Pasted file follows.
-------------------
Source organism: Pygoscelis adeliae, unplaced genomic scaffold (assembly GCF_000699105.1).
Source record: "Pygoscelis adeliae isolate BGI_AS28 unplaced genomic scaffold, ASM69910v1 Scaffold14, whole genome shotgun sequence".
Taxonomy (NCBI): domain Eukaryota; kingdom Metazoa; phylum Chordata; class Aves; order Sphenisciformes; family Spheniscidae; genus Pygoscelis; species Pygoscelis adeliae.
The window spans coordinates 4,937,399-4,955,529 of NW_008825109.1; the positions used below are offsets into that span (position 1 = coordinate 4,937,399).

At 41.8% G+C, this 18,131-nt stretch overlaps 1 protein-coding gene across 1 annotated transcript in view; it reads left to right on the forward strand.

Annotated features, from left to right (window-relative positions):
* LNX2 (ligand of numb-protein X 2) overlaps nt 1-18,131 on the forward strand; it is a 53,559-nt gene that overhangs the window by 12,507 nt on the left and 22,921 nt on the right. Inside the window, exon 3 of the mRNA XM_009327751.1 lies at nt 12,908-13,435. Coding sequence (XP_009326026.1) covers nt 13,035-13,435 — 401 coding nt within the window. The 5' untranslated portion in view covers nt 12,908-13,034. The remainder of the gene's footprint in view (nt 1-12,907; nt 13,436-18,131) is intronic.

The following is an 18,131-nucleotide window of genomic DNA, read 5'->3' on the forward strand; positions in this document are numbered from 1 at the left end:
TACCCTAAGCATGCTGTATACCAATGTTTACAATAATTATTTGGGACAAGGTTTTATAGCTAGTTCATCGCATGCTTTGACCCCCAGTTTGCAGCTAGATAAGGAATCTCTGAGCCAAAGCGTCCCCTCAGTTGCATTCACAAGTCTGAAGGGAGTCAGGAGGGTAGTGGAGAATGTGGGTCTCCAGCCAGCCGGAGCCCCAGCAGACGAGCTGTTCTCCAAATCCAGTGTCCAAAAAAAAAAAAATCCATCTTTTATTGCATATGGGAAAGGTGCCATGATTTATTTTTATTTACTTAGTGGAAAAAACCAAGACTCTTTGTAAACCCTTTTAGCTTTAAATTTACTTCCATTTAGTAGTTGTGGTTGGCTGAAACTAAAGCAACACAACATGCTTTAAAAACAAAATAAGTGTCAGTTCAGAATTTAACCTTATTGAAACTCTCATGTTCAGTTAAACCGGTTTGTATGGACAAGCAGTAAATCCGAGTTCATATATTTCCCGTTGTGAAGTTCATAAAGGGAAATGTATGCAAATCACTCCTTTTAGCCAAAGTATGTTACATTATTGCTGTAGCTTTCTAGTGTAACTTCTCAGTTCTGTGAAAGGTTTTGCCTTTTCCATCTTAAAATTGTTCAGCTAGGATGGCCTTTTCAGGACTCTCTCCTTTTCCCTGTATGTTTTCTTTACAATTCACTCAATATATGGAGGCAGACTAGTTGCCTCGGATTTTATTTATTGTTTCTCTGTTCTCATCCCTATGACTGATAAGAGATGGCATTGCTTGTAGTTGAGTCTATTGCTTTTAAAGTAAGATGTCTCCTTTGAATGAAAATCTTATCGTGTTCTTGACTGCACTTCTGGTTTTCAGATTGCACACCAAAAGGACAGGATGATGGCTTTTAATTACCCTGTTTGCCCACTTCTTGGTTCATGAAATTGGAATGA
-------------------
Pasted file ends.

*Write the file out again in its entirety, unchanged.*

Source organism: Pygoscelis adeliae, unplaced genomic scaffold (assembly GCF_000699105.1).
Source record: "Pygoscelis adeliae isolate BGI_AS28 unplaced genomic scaffold, ASM69910v1 Scaffold14, whole genome shotgun sequence".
Taxonomy (NCBI): domain Eukaryota; kingdom Metazoa; phylum Chordata; class Aves; order Sphenisciformes; family Spheniscidae; genus Pygoscelis; species Pygoscelis adeliae.
The window spans coordinates 4,937,399-4,955,529 of NW_008825109.1; the positions used below are offsets into that span (position 1 = coordinate 4,937,399).

At 41.8% G+C, this 18,131-nt stretch overlaps 1 protein-coding gene across 1 annotated transcript in view; it reads left to right on the forward strand.

Annotated features, from left to right (window-relative positions):
* LNX2 (ligand of numb-protein X 2) overlaps nt 1-18,131 on the forward strand; it is a 53,559-nt gene that overhangs the window by 12,507 nt on the left and 22,921 nt on the right. Inside the window, exon 3 of the mRNA XM_009327751.1 lies at nt 12,908-13,435. Coding sequence (XP_009326026.1) covers nt 13,035-13,435 — 401 coding nt within the window. The 5' untranslated portion in view covers nt 12,908-13,034. The remainder of the gene's footprint in view (nt 1-12,907; nt 13,436-18,131) is intronic.

The following is an 18,131-nucleotide window of genomic DNA, read 5'->3' on the forward strand; positions in this document are numbered from 1 at the left end:
TACCCTAAGCATGCTGTATACCAATGTTTACAATAATTATTTGGGACAAGGTTTTATAGCTAGTTCATCGCATGCTTTGACCCCCAGTTTGCAGCTAGATAAGGAATCTCTGAGCCAAAGCGTCCCCTCAGTTGCATTCACAAGTCTGAAGGGAGTCAGGAGGGTAGTGGAGAATGTGGGTCTCCAGCCAGCCGGAGCCCCAGCAGACGAGCTGTTCTCCAAATCCAGTGTCCAAAAAAAAAAAAATCCATCTTTTATTGCATATGGGAAAGGTGCCATGATTTATTTTTATTTACTTAGTGGAAAAAACCAAGACTCTTTGTAAACCCTTTTAGCTTTAAATTTACTTCCATTTAGTAGTTGTGGTTGGCTGAAACTAAAGCAACACAACATGCTTTAAAAACAAAATAAGTGTCAGTTCAGAATTTAACCTTATTGAAACTCTCATGTTCAGTTAAACCGGTTTGTATGGACAAGCAGTAAATCCGAGTTCATATATTTCCCGTTGTGAAGTTCATAAAGGGAAATGTATGCAAATCACTCCTTTTAGCCAAAGTATGTTACATTATTGCTGTAGCTTTCTAGTGTAACTTCTCAGTTCTGTGAAAGGTTTTGCCTTTTCCATCTTAAAATTGTTCAGCTAGGATGGCCTTTTCAGGACTCTCTCCTTTTCCCTGTATGTTTTCTTTACAATTCACTCAATATATGGAGGCAGACTAGTTGCCTCGGATTTTATTTATTGTTTCTCTGTTCTCATCCCTATGACTGATAAGAGATGGCATTGCTTGTAGTTGAGTCTATTGCTTTTAAAGTAAGATGTCTCCTTTGAATGAAAATCTTATCGTGTTCTTGACTGCACTTCTGGTTTTCAGATTGCACACCAAAAGGACAGGATGATGGCTTTTAATTACCCTGTTTGCCCACTTCTTGGTTCATGAAATTGGAATGA